As many women of today Scarlett was a survivor and not a victim as most of the traditional women were taught to be by their society and families. In this context, she was not keeping her feelings to herself, showing no mercy to both genders, rebelling against social norms and gender roles just because she wanted to do so or decided that it would be another trend in the fashion. She was herself, independent, willful and strong person because of her nature of a fighter (Fox-Genovese 406). In this regard, she could not pretend to be a weak and stupid creature and accept the role of the doll shown to the friends in the living room. Scarlett could not submit her will to any man mainly because none of them were worth of it and could not see what was inside of her. In this context, men were reluctant to accept that an individual of another gender was capable of the same things as them or even more. “Scarlett behaved as the eldest son of an honorable family” in the society contemporary to her and 1939 (Prakoso and Riyandari 153). First of all, she felt not only responsibility for her family and its survival, which was shown in her marriages and business activity; she felt responsible for her land and family estate – Tara. The connection between family blood and land ownership is traditional burden and duty of the eldest son in the family. In this context, Scarlett, as the eldest child, felt that responsibility and took the burden eagerly, not thinking about anything else. She married her sister’s beloved one not simply because of the money, but power and control she needed to return prosperity for her family and keep her family alive and enduring (Fox-Genovese 401).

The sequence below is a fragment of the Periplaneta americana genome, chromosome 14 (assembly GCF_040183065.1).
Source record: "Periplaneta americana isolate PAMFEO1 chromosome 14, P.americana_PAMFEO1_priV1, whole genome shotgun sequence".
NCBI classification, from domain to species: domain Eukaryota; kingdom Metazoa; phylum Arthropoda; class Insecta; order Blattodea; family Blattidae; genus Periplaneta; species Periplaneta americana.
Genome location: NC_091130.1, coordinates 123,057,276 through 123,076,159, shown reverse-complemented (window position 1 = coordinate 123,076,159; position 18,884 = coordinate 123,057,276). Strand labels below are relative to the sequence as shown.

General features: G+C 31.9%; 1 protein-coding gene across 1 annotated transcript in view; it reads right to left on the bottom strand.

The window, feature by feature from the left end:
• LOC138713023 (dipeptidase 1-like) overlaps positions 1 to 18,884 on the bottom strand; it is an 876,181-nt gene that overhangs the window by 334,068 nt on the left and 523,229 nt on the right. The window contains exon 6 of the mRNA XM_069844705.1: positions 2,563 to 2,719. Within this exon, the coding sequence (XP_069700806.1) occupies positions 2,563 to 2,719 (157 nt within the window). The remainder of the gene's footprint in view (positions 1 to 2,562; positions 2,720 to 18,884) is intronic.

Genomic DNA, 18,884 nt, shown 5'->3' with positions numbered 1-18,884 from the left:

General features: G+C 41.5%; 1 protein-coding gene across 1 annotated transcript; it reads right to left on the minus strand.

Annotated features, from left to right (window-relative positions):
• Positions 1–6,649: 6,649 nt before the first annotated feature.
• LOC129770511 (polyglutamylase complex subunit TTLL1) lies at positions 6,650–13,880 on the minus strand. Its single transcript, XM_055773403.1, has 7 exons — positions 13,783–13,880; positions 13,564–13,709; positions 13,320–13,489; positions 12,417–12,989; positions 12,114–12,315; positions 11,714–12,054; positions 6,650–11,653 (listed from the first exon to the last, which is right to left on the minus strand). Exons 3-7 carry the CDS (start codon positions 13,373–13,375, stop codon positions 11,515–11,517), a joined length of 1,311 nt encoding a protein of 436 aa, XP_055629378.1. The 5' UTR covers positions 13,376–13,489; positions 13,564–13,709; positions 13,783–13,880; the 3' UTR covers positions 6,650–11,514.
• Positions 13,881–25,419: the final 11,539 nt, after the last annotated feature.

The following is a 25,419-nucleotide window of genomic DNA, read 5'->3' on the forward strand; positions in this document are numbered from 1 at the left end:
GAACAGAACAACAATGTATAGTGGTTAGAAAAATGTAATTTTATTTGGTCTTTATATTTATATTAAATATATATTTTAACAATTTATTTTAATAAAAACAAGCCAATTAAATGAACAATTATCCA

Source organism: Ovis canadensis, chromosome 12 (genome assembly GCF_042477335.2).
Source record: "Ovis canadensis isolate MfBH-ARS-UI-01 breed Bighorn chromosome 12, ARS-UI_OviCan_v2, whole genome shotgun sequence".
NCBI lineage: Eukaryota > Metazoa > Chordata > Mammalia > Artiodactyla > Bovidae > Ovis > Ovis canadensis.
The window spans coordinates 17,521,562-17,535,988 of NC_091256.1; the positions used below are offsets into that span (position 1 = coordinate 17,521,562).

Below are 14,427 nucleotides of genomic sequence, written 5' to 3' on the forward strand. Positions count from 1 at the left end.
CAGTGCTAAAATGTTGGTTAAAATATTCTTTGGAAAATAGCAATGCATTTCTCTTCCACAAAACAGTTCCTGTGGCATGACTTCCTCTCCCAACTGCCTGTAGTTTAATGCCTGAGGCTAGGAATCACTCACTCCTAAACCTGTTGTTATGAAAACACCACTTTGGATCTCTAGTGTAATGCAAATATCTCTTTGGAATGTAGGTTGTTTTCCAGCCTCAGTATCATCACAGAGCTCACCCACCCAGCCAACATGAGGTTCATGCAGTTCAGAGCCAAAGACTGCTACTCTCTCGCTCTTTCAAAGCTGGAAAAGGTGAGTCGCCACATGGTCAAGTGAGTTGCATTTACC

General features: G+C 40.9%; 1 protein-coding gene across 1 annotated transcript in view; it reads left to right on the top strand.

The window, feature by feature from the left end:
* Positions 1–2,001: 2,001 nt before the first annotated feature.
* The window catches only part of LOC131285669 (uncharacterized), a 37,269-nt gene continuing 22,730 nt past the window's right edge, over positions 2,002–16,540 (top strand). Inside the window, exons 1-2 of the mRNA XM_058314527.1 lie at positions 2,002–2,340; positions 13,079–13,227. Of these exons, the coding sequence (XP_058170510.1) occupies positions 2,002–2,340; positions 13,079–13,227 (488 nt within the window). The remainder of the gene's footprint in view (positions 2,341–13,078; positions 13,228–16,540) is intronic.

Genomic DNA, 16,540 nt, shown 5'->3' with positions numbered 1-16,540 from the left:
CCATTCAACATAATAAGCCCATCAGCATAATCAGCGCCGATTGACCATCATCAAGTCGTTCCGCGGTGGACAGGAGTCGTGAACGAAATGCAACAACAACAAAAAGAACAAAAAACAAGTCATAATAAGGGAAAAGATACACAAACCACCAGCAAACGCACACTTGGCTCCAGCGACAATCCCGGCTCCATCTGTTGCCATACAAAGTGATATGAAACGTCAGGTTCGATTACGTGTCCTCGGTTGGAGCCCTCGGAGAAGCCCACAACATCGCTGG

However, it can be argued that Scarlett could have achieved the same target in a more feminine way. She could have stayed just a married woman taking care of her children and husband; thus, her family would have endured to the next generations (Fox-Genovese 409). Although theoretically, this might be a sound suggestion, in the reality of the Civil War, without having a universal or, as it was viewed by the society of 1939 time, male survival instinct, she would have not survived those times, nor would have her sister and her children, just as Melanie and Ashley. The essence of her will to survive and live was in the phrase when she promised to herself and her land that she would never starve again no matter what would take (Fox-Genovese 406). These were the words of the fighter, who moved forward no matter what the obstacles could be. Viewing her behavior from the survival goal achievement, all of her “publicly-despised and criticized actions” would have been accepted by society if they were conducted by a male individual (Prakoso and Riyandari 149). It would have not surprised anyone if a man was marrying someone in order to increase his profits or gain a favorable estate or land ownership from the union. It would have not been strange for a man to gain additional profits from the acquaintances among both legal and illegal members of the society. It definitely would not be wrong for a man to be a shark in the business and destroy opponents in order to succeed (Burnham 893).